Saturday, August 22, 2015

Clathrus Archeri

Clathrus archeri

Red claw emerges
From the barren field
Clutching for life


When it come to creepy looking plants, Clathrus archeri has creeps to spare. Commonly known as Devils Fingers (or the rather less scary name of Octopus Stinkhorn), it is a native to Australia and Tasmania, although it has become an introduced species in Europe, North America and Asia. The young fungus erupts from a partly buried white ball known as a suberumpent egg by forming into four to seven elongated slender arms initially erect and attached at the top.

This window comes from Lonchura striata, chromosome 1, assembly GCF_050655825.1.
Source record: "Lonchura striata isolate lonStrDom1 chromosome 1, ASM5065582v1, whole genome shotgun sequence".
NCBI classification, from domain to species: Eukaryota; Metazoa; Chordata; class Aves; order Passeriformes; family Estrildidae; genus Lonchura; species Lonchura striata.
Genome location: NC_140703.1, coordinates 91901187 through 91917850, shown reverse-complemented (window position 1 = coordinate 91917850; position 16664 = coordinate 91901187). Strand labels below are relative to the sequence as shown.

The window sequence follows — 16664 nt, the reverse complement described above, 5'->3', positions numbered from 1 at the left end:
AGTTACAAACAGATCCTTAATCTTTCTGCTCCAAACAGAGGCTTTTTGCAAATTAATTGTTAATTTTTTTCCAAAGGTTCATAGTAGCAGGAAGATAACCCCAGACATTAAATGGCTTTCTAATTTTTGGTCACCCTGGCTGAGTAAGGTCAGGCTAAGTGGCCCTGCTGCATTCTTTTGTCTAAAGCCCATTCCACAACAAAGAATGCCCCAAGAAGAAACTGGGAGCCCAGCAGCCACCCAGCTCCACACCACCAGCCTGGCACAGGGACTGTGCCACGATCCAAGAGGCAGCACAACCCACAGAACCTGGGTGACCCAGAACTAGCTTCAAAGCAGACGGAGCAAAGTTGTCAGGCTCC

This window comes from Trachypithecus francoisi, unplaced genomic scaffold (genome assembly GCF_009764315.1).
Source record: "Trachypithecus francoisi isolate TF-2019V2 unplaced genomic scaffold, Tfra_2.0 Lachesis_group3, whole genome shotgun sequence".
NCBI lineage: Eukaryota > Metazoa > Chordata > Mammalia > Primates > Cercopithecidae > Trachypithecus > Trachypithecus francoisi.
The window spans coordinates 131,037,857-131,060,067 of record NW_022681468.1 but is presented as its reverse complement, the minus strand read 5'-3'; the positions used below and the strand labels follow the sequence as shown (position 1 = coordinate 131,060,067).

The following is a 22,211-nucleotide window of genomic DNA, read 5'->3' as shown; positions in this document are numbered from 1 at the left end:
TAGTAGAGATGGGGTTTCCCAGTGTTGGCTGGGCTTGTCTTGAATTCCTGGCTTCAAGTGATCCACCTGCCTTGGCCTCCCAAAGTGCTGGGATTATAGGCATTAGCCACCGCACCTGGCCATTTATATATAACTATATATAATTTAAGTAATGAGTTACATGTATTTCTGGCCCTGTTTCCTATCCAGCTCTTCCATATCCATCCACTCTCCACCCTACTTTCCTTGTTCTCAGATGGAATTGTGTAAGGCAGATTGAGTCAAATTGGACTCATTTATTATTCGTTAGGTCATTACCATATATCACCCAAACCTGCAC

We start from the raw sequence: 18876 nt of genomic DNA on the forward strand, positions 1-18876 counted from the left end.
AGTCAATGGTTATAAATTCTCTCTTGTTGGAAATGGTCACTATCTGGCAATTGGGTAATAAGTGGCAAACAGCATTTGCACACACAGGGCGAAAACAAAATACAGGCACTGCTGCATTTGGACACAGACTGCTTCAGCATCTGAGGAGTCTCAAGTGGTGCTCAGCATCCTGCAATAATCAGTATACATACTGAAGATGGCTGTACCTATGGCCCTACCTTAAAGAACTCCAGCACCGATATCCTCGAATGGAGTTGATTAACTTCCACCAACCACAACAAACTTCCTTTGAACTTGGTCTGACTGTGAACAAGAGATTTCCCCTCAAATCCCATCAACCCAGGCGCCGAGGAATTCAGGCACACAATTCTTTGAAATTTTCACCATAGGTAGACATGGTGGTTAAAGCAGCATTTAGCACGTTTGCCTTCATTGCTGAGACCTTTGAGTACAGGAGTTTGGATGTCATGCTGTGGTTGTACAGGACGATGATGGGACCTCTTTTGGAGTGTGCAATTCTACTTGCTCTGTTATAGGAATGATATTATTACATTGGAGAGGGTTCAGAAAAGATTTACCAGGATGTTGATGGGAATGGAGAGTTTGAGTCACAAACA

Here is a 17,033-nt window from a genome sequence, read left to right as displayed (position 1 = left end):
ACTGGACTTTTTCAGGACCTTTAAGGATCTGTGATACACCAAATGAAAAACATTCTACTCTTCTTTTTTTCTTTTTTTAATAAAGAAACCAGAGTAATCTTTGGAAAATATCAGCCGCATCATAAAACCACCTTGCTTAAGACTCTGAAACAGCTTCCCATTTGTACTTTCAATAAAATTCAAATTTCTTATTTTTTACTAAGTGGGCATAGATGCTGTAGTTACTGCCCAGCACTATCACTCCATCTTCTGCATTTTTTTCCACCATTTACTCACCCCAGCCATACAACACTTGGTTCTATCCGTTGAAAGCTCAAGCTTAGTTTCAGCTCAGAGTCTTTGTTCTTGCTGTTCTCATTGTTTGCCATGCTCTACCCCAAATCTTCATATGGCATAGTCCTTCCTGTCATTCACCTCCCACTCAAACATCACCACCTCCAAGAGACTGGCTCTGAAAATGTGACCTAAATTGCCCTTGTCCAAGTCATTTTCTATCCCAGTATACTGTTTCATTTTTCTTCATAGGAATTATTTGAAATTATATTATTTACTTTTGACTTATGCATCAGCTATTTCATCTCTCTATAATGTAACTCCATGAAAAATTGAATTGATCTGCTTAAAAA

The arms then unfold to reveal a pinkish-red interior covered with a dark-olive spore-containing gleba. 
In maturity it smells of putrid flesh and thereby attract flies which unwittingly spread the spores and therefore proliferate the species ~ Bernard

No comments:

Post a Comment